The case for an American Liberal Party

Calling our new right-of-center party the Liberal Party would have the advantage of bringing a certain amount of confusion and disarray to our opponents on the Left. As I told a left-leaning friend today, part of the purpose of doing this is to make people like her uncertain about what to call themselves—to make them question whether they are truly “liberals” and what the idea even means. More to the point, part of the goal should be to entice centrist Democrats who still believe in freedom of speech and who haven’t quaffed Bernie’s socialist Kool-Aid. We should offer those people a new home as a moderate faction of the Liberal Party.

The point is to seize control of a name the Left has begun to abandon—they prefer to call themselves “progressives” now, despite being conspicuously opposed to most forms of economic and technological progress—and to steal an agenda they have turned against.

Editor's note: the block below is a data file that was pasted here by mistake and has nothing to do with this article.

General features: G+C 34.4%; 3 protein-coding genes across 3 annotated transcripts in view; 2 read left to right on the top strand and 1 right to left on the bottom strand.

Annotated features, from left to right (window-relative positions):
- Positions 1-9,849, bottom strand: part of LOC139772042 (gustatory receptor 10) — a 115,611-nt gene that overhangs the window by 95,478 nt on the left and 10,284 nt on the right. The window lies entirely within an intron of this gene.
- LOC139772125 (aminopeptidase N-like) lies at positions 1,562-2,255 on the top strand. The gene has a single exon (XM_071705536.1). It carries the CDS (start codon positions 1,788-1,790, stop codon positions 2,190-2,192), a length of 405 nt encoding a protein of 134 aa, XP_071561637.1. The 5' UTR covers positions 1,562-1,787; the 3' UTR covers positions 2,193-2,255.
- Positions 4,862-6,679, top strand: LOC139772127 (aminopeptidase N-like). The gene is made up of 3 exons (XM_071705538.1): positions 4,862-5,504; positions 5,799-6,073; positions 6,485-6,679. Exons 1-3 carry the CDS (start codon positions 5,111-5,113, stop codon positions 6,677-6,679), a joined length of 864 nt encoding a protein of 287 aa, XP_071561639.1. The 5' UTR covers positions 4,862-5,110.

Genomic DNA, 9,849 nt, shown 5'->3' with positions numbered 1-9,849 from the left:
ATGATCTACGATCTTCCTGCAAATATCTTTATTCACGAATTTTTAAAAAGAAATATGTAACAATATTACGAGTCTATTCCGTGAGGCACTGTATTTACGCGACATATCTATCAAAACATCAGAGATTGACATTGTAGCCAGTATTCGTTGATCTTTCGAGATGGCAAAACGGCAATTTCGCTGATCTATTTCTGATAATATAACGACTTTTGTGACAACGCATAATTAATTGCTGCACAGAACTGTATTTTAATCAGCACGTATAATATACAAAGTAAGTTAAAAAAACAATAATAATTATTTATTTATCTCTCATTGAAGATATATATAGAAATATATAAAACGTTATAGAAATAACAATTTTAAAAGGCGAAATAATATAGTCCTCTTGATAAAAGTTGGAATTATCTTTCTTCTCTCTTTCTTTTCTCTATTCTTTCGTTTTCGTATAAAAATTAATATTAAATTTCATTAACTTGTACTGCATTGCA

Ah, but won’t the Trump supporters and the alt-right Internet trolls declare themselves vindicated in saying that Trump’s Republican opponents are really “liberals”? Sure, but they’re doing that anyway. After all, part of the point of creating a Liberal Party is to choose a label that will clearly differentiate us from their deeply unpleasant, regressive, and illiberal faction. The alt-righters keep reminding us that appeasing the Left won’t win us any more support. By the same token, appeasing the alt-right won’t win us any more support, either.

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